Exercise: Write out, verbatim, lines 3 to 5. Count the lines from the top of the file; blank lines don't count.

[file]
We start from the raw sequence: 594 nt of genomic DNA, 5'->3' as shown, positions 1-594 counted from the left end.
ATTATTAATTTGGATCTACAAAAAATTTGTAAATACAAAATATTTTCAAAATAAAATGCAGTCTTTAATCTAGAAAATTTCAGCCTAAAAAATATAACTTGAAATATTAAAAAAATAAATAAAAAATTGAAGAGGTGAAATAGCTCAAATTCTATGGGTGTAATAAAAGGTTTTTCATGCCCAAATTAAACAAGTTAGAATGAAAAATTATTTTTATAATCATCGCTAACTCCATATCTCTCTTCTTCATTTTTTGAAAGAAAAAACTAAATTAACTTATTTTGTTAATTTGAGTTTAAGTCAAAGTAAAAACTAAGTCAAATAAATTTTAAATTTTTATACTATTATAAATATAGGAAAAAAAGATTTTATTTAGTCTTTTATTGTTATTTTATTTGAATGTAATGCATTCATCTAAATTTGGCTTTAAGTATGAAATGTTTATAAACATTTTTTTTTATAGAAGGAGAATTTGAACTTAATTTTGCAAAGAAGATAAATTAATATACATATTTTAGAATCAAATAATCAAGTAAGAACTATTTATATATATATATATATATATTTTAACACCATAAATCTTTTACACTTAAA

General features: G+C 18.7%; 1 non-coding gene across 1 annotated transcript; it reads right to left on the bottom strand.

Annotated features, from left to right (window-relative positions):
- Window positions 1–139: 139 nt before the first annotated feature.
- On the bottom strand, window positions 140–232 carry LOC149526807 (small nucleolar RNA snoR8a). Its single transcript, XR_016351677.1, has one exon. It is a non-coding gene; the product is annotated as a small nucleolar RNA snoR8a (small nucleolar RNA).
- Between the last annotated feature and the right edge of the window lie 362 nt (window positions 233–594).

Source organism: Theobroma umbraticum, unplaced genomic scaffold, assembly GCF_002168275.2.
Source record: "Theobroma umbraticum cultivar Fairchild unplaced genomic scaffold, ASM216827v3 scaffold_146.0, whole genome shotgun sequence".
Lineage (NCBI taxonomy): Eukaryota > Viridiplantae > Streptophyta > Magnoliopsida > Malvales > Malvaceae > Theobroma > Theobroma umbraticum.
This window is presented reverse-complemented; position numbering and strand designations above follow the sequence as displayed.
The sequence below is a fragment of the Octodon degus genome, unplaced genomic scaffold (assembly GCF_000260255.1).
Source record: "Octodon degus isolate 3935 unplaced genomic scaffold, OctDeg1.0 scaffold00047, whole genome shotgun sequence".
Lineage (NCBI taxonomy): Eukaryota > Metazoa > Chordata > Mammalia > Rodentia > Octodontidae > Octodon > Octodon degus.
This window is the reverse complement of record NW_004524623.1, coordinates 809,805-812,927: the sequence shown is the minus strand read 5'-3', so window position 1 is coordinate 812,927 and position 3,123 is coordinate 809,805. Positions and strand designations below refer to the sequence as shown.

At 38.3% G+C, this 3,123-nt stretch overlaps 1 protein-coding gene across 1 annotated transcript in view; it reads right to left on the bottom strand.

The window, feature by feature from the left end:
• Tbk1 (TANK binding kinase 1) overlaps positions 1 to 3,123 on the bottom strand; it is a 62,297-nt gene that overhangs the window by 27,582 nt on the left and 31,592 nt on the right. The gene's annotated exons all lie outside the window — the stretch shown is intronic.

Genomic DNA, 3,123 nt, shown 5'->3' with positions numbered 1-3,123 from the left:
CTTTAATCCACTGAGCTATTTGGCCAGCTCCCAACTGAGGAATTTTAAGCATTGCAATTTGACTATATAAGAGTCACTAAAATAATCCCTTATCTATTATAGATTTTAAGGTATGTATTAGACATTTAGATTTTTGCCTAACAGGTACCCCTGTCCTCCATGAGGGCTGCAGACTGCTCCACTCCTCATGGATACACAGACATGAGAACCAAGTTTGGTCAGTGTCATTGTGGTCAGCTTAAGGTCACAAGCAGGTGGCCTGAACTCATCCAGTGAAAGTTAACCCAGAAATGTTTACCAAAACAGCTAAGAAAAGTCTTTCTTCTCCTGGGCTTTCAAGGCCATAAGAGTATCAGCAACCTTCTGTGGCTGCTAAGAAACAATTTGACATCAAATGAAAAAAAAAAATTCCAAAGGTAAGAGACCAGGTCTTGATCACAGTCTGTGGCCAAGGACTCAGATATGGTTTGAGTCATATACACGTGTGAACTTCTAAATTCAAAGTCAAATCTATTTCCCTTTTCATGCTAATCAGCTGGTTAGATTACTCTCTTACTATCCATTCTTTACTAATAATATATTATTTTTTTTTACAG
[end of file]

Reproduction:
General features: G+C 18.7%; 1 non-coding gene across 1 annotated transcript; it reads right to left on the bottom strand.

Annotated features, from left to right (window-relative positions):
- Window positions 1–139: 139 nt before the first annotated feature.